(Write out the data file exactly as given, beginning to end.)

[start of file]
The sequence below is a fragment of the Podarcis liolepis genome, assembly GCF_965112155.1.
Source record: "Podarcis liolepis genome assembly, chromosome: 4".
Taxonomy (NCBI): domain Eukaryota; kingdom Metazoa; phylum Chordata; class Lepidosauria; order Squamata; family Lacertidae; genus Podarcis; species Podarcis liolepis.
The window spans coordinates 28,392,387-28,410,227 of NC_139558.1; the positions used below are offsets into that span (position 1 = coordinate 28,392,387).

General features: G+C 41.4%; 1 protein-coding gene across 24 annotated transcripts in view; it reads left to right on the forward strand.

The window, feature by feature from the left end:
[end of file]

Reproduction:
The sequence below is a fragment of the Podarcis liolepis genome, assembly GCF_965112155.1.
Source record: "Podarcis liolepis genome assembly, chromosome: 4".
Taxonomy (NCBI): domain Eukaryota; kingdom Metazoa; phylum Chordata; class Lepidosauria; order Squamata; family Lacertidae; genus Podarcis; species Podarcis liolepis.
The window spans coordinates 28,392,387-28,410,227 of NC_139558.1; the positions used below are offsets into that span (position 1 = coordinate 28,392,387).

General features: G+C 41.4%; 1 protein-coding gene across 24 annotated transcripts in view; it reads left to right on the forward strand.

The window, feature by feature from the left end: